SSH best practice recommends turning of password-based authentication. It’s a balancing act based on your security needs. If you have your SSH server configured to only allow certain connections through AWS’ Inbound Security rules, you won’t really need to worry about brute force attacks and the ease of ssh-copy-id will make it easy for you to upload keys if you know that user’s username and password.

If you do want to turn them off, then edit your sshd_config on the OpenSSH Server and restart it.

Agent Forwarding for WSL Ubuntu

One major advantage of running OpenSSH Server through WSL Ubuntu is that you get key-agent forwarding. By enabling it on the server, loading it into the developer’s local machine key agent and registering the public key with the repository, you will have one private / public key to access all the resources.

Setting up another key for Windows Development Servers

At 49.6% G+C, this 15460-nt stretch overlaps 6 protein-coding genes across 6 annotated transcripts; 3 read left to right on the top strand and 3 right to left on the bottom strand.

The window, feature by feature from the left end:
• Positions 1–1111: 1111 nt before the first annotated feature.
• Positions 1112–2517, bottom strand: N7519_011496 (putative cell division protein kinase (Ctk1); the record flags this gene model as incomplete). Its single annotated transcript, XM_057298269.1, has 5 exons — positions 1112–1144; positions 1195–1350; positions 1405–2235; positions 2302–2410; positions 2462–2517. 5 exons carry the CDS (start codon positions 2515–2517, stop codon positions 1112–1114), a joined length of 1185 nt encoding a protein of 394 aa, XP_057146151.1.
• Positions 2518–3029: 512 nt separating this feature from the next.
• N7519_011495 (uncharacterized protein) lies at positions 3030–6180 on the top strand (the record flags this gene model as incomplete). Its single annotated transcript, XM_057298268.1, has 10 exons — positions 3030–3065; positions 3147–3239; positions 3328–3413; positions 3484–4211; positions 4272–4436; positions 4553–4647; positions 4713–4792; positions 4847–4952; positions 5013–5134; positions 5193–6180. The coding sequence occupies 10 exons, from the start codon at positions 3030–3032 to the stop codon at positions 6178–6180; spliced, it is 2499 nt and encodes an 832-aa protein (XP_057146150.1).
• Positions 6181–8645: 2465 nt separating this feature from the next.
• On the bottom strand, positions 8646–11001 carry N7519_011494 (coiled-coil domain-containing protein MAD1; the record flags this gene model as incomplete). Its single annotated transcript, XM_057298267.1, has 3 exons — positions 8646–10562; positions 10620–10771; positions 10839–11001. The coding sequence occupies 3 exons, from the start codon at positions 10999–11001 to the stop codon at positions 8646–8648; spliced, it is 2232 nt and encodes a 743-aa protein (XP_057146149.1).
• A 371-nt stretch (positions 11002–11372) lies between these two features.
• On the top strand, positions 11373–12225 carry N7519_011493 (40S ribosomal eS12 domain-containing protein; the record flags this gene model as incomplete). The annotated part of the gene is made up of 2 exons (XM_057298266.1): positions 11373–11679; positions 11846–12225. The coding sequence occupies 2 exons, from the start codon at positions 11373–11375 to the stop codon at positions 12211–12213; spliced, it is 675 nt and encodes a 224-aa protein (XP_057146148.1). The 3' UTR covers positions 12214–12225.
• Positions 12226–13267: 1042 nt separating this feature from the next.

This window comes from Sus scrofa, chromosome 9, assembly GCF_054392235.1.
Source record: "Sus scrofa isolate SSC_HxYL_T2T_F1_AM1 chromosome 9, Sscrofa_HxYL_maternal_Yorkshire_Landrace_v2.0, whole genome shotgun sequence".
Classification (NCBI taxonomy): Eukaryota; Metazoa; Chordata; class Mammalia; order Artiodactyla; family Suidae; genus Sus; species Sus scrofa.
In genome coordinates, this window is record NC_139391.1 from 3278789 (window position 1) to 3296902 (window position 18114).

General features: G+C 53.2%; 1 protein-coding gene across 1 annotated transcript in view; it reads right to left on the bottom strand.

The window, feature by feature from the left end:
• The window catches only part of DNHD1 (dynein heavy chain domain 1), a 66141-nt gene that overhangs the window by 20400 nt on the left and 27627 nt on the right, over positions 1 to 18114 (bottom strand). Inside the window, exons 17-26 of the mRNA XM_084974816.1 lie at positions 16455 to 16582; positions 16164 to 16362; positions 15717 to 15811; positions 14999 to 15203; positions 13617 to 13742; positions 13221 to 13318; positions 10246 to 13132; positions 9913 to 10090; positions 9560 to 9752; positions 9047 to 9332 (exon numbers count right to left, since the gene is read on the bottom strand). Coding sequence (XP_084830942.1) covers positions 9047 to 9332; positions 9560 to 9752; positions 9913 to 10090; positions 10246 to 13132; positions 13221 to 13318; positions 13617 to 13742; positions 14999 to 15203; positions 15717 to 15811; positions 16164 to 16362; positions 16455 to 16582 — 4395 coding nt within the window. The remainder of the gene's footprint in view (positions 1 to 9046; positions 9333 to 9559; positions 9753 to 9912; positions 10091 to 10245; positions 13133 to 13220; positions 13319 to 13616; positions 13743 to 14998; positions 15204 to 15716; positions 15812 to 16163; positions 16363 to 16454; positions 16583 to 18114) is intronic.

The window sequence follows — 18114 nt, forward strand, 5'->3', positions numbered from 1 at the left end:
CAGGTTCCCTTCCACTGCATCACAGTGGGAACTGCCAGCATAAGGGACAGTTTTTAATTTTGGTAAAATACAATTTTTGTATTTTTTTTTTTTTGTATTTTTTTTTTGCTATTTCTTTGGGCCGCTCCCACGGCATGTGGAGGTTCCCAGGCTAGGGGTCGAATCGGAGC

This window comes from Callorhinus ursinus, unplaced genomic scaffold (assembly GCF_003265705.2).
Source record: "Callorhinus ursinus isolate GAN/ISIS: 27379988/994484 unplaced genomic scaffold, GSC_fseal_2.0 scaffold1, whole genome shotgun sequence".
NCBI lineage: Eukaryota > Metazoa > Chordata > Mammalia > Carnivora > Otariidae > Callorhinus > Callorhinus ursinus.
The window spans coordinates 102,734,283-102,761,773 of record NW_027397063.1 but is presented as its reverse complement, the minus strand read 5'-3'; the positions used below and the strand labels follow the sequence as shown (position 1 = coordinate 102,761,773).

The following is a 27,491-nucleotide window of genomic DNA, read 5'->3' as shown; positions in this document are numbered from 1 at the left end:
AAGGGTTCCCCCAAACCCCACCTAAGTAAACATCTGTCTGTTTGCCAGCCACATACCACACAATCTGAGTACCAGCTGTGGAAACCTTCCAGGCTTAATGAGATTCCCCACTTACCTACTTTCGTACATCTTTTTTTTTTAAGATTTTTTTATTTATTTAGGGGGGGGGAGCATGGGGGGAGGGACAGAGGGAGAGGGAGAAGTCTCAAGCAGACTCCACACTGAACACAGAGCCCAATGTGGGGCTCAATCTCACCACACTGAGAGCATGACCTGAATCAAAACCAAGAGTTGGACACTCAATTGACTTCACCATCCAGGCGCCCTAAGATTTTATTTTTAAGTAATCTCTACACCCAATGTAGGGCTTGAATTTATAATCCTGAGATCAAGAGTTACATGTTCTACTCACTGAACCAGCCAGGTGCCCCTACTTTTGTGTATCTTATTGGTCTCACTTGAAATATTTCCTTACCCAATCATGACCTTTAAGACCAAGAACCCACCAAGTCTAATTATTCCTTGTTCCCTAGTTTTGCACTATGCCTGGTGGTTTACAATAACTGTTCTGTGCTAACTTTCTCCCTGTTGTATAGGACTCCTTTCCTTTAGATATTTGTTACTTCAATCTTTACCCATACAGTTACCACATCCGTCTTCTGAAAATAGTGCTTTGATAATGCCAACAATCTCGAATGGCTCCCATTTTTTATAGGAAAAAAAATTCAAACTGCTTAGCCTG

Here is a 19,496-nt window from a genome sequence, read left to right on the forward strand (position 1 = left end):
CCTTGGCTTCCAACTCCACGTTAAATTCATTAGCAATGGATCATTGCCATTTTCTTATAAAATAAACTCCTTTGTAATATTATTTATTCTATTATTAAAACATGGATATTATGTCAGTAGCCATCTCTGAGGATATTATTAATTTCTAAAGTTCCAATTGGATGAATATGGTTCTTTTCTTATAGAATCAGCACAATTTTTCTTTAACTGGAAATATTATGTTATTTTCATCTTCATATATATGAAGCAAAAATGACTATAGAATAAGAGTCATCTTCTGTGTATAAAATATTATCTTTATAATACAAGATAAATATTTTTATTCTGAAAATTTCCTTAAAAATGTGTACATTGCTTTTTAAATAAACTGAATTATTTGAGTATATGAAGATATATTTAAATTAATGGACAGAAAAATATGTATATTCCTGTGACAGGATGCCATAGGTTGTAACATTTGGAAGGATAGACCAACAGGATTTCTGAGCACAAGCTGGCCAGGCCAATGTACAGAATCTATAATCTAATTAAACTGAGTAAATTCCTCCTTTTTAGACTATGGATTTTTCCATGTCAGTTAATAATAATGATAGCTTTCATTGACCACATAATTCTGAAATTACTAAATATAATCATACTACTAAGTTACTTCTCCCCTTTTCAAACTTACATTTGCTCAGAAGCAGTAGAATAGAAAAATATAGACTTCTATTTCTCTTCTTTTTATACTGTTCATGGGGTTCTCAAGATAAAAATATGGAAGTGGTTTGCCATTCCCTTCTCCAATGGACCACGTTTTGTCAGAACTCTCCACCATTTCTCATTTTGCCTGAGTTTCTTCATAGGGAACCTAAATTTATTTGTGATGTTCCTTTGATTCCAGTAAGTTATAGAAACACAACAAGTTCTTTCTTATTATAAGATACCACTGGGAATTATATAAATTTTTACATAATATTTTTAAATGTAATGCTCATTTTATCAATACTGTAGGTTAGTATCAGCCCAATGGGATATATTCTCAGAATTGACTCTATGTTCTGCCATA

Until OpenSSH Server for Windows supports key agent forwarding, you are going to have to manage two sets of SSH keys. The first key we setup will handle the connection from the developer’s local machine to the development server. If you create a second set of keys on the development server and install that second public key on the repository, you will be able to have password-less authentication on the server.

Adding the Public Key to your Repository

With the public key of the client configured, it’s time to add it to the repository. We’re using Bitbucket in this example, but the process is the same for Github or Gitlab. Copy the public key for your user and paste it into the repository settings. Then, the user will be able to pull and push without ever having to worry about user keys.

Important: Be sure to clone your repository using the ssh url and not the user-specific https one.

You can confirm your remote url with:

git remote -v

And change it to the ssh version with:

git remote set-url --push origin

You will want to make sure you are using the correct url for logging into your repository. If you can clone and pull without providing a username and password, you can move on to part three and have a repository-aware remote development environment.

Brian Hatchet is a Senior BI Consultant at DesignMind.